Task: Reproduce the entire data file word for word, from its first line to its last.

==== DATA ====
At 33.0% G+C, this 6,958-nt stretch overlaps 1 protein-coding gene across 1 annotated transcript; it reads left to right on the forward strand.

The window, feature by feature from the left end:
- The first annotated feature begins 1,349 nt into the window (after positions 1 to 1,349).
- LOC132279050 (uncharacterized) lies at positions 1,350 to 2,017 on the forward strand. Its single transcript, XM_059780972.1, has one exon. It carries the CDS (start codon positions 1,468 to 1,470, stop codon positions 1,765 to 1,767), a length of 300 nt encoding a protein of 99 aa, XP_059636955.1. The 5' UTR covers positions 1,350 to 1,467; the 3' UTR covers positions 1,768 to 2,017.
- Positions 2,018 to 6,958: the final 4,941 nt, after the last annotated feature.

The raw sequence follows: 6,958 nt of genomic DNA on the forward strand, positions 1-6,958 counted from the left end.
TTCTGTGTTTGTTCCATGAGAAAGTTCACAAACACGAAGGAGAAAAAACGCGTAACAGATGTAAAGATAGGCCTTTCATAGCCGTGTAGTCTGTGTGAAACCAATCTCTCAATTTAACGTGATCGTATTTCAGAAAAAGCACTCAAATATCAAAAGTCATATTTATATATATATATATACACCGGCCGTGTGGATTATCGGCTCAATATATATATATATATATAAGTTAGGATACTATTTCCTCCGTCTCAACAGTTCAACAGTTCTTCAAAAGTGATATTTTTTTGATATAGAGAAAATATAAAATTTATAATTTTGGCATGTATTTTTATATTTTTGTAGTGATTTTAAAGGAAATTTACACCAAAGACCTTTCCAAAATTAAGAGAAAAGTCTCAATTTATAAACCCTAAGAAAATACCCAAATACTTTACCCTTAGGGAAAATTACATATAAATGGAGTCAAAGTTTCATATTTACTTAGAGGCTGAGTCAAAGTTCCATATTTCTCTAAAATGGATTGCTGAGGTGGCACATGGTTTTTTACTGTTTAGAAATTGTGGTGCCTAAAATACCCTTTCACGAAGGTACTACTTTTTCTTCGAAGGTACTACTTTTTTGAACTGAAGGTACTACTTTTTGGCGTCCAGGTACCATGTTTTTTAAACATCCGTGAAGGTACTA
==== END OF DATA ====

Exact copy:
At 33.0% G+C, this 6,958-nt stretch overlaps 1 protein-coding gene across 1 annotated transcript; it reads left to right on the forward strand.

The window, feature by feature from the left end:
- The first annotated feature begins 1,349 nt into the window (after positions 1 to 1,349).
- LOC132279050 (uncharacterized) lies at positions 1,350 to 2,017 on the forward strand. Its single transcript, XM_059780972.1, has one exon. It carries the CDS (start codon positions 1,468 to 1,470, stop codon positions 1,765 to 1,767), a length of 300 nt encoding a protein of 99 aa, XP_059636955.1. The 5' UTR covers positions 1,350 to 1,467; the 3' UTR covers positions 1,768 to 2,017.
- Positions 2,018 to 6,958: the final 4,941 nt, after the last annotated feature.

The raw sequence follows: 6,958 nt of genomic DNA on the forward strand, positions 1-6,958 counted from the left end.
TTCTGTGTTTGTTCCATGAGAAAGTTCACAAACACGAAGGAGAAAAAACGCGTAACAGATGTAAAGATAGGCCTTTCATAGCCGTGTAGTCTGTGTGAAACCAATCTCTCAATTTAACGTGATCGTATTTCAGAAAAAGCACTCAAATATCAAAAGTCATATTTATATATATATATATACACCGGCCGTGTGGATTATCGGCTCAATATATATATATATATATAAGTTAGGATACTATTTCCTCCGTCTCAACAGTTCAACAGTTCTTCAAAAGTGATATTTTTTTGATATAGAGAAAATATAAAATTTATAATTTTGGCATGTATTTTTATATTTTTGTAGTGATTTTAAAGGAAATTTACACCAAAGACCTTTCCAAAATTAAGAGAAAAGTCTCAATTTATAAACCCTAAGAAAATACCCAAATACTTTACCCTTAGGGAAAATTACATATAAATGGAGTCAAAGTTTCATATTTACTTAGAGGCTGAGTCAAAGTTCCATATTTCTCTAAAATGGATTGCTGAGGTGGCACATGGTTTTTTACTGTTTAGAAATTGTGGTGCCTAAAATACCCTTTCACGAAGGTACTACTTTTTCTTCGAAGGTACTACTTTTTTGAACTGAAGGTACTACTTTTTGGCGTCCAGGTACCATGTTTTTTAAACATCCGTGAAGGTACTA